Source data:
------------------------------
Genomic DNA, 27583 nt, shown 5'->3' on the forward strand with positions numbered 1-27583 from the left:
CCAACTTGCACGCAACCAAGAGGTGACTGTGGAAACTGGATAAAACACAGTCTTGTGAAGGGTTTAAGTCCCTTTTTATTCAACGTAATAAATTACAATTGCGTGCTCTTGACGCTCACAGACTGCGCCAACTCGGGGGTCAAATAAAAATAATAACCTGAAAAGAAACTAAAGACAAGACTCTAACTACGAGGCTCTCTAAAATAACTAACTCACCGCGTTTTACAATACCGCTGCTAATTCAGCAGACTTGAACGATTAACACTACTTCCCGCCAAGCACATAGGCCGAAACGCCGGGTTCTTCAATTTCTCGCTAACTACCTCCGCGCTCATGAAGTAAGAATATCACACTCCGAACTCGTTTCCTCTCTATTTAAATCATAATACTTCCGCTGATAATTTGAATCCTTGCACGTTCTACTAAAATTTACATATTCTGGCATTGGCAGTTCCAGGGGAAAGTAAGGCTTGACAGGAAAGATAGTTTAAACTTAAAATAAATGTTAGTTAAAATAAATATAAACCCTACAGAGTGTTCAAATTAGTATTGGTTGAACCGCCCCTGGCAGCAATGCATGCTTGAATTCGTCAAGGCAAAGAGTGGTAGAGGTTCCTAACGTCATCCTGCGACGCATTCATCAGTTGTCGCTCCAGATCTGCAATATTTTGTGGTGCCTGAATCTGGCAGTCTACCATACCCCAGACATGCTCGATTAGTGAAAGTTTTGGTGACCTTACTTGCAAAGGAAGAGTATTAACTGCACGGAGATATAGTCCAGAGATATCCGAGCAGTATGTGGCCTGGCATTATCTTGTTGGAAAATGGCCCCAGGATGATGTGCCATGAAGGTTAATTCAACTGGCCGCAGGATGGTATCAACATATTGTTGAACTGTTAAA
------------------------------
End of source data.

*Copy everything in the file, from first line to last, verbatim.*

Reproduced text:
Genomic DNA, 27583 nt, shown 5'->3' on the forward strand with positions numbered 1-27583 from the left:
CCAACTTGCACGCAACCAAGAGGTGACTGTGGAAACTGGATAAAACACAGTCTTGTGAAGGGTTTAAGTCCCTTTTTATTCAACGTAATAAATTACAATTGCGTGCTCTTGACGCTCACAGACTGCGCCAACTCGGGGGTCAAATAAAAATAATAACCTGAAAAGAAACTAAAGACAAGACTCTAACTACGAGGCTCTCTAAAATAACTAACTCACCGCGTTTTACAATACCGCTGCTAATTCAGCAGACTTGAACGATTAACACTACTTCCCGCCAAGCACATAGGCCGAAACGCCGGGTTCTTCAATTTCTCGCTAACTACCTCCGCGCTCATGAAGTAAGAATATCACACTCCGAACTCGTTTCCTCTCTATTTAAATCATAATACTTCCGCTGATAATTTGAATCCTTGCACGTTCTACTAAAATTTACATATTCTGGCATTGGCAGTTCCAGGGGAAAGTAAGGCTTGACAGGAAAGATAGTTTAAACTTAAAATAAATGTTAGTTAAAATAAATATAAACCCTACAGAGTGTTCAAATTAGTATTGGTTGAACCGCCCCTGGCAGCAATGCATGCTTGAATTCGTCAAGGCAAAGAGTGGTAGAGGTTCCTAACGTCATCCTGCGACGCATTCATCAGTTGTCGCTCCAGATCTGCAATATTTTGTGGTGCCTGAATCTGGCAGTCTACCATACCCCAGACATGCTCGATTAGTGAAAGTTTTGGTGACCTTACTTGCAAAGGAAGAGTATTAACTGCACGGAGATATAGTCCAGAGATATCCGAGCAGTATGTGGCCTGGCATTATCTTGTTGGAAAATGGCCCCAGGATGATGTGCCATGAAGGTTAATTCAACTGGCCGCAGGATGGTATCAACATATTGTTGAACTGTTAAA